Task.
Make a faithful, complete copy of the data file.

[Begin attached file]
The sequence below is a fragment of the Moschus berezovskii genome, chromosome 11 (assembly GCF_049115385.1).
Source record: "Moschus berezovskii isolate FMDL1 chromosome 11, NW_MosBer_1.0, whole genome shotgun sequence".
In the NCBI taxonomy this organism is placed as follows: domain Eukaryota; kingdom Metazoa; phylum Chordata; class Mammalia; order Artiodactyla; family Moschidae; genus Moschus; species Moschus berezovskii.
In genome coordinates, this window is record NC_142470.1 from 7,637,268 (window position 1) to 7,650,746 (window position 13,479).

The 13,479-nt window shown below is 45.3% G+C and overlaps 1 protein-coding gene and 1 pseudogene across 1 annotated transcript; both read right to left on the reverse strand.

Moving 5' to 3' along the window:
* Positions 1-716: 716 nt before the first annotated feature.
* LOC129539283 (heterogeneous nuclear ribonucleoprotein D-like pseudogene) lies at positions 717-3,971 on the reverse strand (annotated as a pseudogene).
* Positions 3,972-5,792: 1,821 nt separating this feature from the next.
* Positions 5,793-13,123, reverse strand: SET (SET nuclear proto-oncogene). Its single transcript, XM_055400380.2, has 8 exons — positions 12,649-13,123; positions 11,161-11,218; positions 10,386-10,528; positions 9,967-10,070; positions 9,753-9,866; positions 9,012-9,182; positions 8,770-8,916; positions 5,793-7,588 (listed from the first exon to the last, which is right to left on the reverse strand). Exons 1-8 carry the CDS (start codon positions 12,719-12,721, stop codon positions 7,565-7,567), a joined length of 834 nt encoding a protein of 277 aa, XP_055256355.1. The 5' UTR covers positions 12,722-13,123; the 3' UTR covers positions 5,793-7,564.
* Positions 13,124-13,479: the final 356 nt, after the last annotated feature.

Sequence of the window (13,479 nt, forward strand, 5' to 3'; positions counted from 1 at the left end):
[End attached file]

The sequence below is a fragment of the Moschus berezovskii genome, chromosome 11 (assembly GCF_049115385.1).
Source record: "Moschus berezovskii isolate FMDL1 chromosome 11, NW_MosBer_1.0, whole genome shotgun sequence".
In the NCBI taxonomy this organism is placed as follows: domain Eukaryota; kingdom Metazoa; phylum Chordata; class Mammalia; order Artiodactyla; family Moschidae; genus Moschus; species Moschus berezovskii.
In genome coordinates, this window is record NC_142470.1 from 7,637,268 (window position 1) to 7,650,746 (window position 13,479).

The 13,479-nt window shown below is 45.3% G+C and overlaps 1 protein-coding gene and 1 pseudogene across 1 annotated transcript; both read right to left on the reverse strand.

Moving 5' to 3' along the window:
* Positions 1-716: 716 nt before the first annotated feature.
* LOC129539283 (heterogeneous nuclear ribonucleoprotein D-like pseudogene) lies at positions 717-3,971 on the reverse strand (annotated as a pseudogene).
* Positions 3,972-5,792: 1,821 nt separating this feature from the next.
* Positions 5,793-13,123, reverse strand: SET (SET nuclear proto-oncogene). Its single transcript, XM_055400380.2, has 8 exons — positions 12,649-13,123; positions 11,161-11,218; positions 10,386-10,528; positions 9,967-10,070; positions 9,753-9,866; positions 9,012-9,182; positions 8,770-8,916; positions 5,793-7,588 (listed from the first exon to the last, which is right to left on the reverse strand). Exons 1-8 carry the CDS (start codon positions 12,719-12,721, stop codon positions 7,565-7,567), a joined length of 834 nt encoding a protein of 277 aa, XP_055256355.1. The 5' UTR covers positions 12,722-13,123; the 3' UTR covers positions 5,793-7,564.
* Positions 13,124-13,479: the final 356 nt, after the last annotated feature.

Sequence of the window (13,479 nt, forward strand, 5' to 3'; positions counted from 1 at the left end):